The rigorist reaction of the saintly Savanarola and the anti-Roman animus of Luther were both tragically inefficacious in their opposition to the humanist onslaught. In the case of the latter, the Protestant movement further weakened the fabric of Roman Christendom with its rejection of the norm of the Imperial Church of the Fathers. The words of Article 19 of the 39 Articles of the Church of England exemplify the rejection by even the most moderate of Protestants of the living patristic norm affirmed at Florence: “As the Church of Jerusalem, Antioch, and Alexandria have erred so also the Church of Rome hath erred, not only in their living and manner of Ceremonies, but also in matters of Faith.”
That the Renaissance humanist tradition represented by the Platonic Academy of Florence is at the root of modern revolution, especially in its esoteric elements, is not some extreme integralist accusation. It is the considered opinion of the best students of the movements of the quattrocento. The late Italian Renaissance scholar and Marxist Eugenio Garin, among others, can be consulted on this point in all serenity. What is not sufficiently understood, however, is the extent to which the continuation of the schism between Old and New Rome made anti-Christian revolution a reality, and so helped to cause a Protestant reaction that might otherwise have been unnecessary.
By now, the Roman Christian composite of Greco-Roman and barbarian culture has been corrupted, and a Brave New World is being established in which an esoteric elite governs the white- and blue-collar proletarian membra disiecta of the old order. The world of late antiquity, with its capacity to transform those outside it into itself, born of the Christian faith, has been overcome by the disintegrating power of an enemy within the walls. We latter-day Christian Latins, unlike our Trojan forbears, were undone by Greeks who went home: Timeo Danaos et dona auferentes. But perhaps from this disaster, now reaching its conclusion, a still newer Rome can be born. Pope John Paul II has had no more fervent desire than the reintegration of the Eastern and Western communions. There is no doubt that he regards this as a necessary condition for the new evangelization of the traditionally Christian lands of the Old and New World, a program he announced early in his reign at the shrine of Santiago Matamoros at Compostela. It is a cultural as well as a doctrinal imperative. Christendom, he says in his letter Orientale Lumen, must breathe “with both lungs.”
The great Hungarian Benedictine physicist Stanley Jaki, starting from a perspective different from my own, draws similar conclusions as mine and conveys them elegantly. In an article published in Theology Today in 1973, he wrote:
Ficino’s school of Neoplatonism in Florence around 1470, celebrated with Plato a natural or scientific knowledge of God which had no room for a revelation as understood in the Bible. In 1470 and afterwards, few were aware of this big difference between the proud a-priorism of Plato and the humbling story of the Bible. Worse even, some successors of Peter were more drawn to Plato than to the Bible. Councils were not effective in stemming the sad drift toward paganism. No wonder that embittered and frustrated Reformers took into their own hands, for better or for worse, the cause of reform, that is, the reassertion of the biblical knowledge of God over the natural knowledge of God. For the ultimate spiritual issue in the Reformation concerned not particular doctrinal points, but the reassertion of the Bible and the Cross over Plato and nature. Two hundred years went by and reformers as well as counter-reformers should have seen at long last that their real challenge was not with one another. The Encyclopedists, a motley lot, were at one in rejecting everything supernatural . . . There is now in the making an attack on Christ and Christianity, an attack more sweeping and thorough than any other before. As was the case with the members of the early church we shall not be attacked on the particulars of our dogmatics . . . The world is ready to tolerate our skirmishes on finer points of doctrine. The world might look even benignly on our liturgical practices because man, so the wisdom of the world has it, should project himself in symbolic rituals. But the world will not be impressed by the efforts of latter-day Christian Neoplatonists who are, in order to gain the world, busy recasting the Christian message in the subtle inconsistencies of process theology and evolutionarism.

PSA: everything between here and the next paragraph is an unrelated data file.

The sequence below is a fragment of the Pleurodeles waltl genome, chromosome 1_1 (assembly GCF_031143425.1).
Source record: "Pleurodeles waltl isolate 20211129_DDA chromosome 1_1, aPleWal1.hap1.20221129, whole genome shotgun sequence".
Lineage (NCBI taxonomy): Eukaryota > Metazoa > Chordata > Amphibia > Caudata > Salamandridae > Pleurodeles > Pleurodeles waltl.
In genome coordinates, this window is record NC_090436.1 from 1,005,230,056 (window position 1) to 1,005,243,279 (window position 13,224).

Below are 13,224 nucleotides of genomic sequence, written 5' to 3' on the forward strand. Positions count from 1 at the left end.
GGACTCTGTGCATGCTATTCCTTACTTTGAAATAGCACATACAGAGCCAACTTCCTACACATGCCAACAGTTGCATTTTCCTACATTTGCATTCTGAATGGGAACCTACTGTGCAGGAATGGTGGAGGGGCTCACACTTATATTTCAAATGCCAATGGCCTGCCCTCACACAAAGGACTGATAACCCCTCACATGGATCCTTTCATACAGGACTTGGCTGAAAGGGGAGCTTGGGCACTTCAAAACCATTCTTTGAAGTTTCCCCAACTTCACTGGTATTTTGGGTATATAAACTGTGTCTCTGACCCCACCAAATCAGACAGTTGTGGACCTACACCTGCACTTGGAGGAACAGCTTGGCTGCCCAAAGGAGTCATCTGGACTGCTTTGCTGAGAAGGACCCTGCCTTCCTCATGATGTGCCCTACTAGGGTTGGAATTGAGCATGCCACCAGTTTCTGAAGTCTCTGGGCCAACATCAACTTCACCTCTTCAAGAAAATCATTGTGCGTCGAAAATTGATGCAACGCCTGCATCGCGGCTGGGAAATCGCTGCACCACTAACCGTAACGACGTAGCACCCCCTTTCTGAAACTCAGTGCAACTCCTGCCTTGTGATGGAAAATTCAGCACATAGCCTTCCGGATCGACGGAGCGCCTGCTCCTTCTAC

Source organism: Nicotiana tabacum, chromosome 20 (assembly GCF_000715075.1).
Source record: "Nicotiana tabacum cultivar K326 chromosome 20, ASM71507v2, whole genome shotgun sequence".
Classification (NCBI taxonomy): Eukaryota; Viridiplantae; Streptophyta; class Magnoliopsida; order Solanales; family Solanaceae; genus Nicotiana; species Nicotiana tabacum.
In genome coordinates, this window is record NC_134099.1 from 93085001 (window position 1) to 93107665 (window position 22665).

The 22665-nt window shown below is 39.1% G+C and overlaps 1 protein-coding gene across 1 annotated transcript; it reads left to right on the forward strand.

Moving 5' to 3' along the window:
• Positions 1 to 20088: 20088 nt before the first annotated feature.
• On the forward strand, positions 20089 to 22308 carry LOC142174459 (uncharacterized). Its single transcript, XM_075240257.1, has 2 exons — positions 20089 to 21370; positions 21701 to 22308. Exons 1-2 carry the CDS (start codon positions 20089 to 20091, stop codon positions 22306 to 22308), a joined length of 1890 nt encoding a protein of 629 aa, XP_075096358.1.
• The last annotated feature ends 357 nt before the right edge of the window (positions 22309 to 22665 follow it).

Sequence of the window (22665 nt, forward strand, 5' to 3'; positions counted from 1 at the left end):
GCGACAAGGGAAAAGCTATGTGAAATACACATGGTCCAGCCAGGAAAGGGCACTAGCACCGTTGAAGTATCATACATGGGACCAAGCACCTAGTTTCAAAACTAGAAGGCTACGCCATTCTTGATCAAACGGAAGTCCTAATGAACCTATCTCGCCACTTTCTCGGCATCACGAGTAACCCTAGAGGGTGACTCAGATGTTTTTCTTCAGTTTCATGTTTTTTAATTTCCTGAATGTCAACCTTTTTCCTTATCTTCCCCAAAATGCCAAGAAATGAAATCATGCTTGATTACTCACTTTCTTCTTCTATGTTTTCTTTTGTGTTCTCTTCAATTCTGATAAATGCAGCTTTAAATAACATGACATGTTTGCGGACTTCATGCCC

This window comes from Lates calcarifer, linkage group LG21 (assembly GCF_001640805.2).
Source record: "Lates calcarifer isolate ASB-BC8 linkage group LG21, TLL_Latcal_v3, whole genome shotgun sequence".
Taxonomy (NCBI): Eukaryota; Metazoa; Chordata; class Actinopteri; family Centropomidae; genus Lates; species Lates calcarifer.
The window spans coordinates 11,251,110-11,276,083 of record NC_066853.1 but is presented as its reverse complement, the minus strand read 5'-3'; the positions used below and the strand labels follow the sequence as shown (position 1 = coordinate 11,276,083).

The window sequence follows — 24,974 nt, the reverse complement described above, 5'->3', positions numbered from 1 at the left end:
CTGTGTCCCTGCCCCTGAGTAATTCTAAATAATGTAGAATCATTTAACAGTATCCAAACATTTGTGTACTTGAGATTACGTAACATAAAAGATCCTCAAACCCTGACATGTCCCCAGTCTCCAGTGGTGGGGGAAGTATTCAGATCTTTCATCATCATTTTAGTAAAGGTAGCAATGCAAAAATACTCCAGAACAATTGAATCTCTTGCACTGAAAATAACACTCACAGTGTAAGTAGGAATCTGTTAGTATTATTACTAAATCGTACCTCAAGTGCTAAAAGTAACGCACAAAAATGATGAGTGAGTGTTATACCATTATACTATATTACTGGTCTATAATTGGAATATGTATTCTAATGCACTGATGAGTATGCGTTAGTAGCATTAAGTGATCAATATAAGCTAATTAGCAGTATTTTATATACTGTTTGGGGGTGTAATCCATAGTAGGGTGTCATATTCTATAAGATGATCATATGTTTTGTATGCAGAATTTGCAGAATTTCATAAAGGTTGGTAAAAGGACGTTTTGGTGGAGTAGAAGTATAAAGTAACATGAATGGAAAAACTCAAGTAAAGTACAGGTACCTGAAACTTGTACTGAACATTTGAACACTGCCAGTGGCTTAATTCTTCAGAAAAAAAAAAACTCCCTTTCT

Father Jaki makes a key point: The world tends to take Christian liturgical worship lightly, not opposing it with the vigor with which it would attack us for our moral teaching. Here is precisely where Eastern Christendom has so much at heart and so much to offer, which perhaps will be the source of a renewal of Romanitas. It is worship, after all, which is the heart of Christian culture, since it is the act of the God-Man Himself hanging on the wood of the Cross and lifted up from our altars: “And if I be lifted up from the earth, I will draw all men to myself.” Christians are called to imitate what they handle in their liturgy, and this means ultimately to meet the world’s false cult of reason and self-will with the witness of martyrdom. Is this not the truest second birth and initiation, truer by far than any elitist “renaissance” with its bogus esoteric mysteries? In the same article, Father Jaki goes on to say: “The church, as the Fathers liked to point out, was born on the cross from the pierced heart of the Son of God. Our unity will not be reborn except through our readiness to be crucified with Him.”
One of the anaphoras of the Roman Missal praises the Father in the fulfillment of Malachai’s prophecy: From age to age you gather a people to yourself, so that from the rising of the sun to its setting a pure oblation may be offered to Your Name. May today’s Christian Romans of East and West say, with Christ, Urbi et Orbi—“I go to Rome to be crucified.”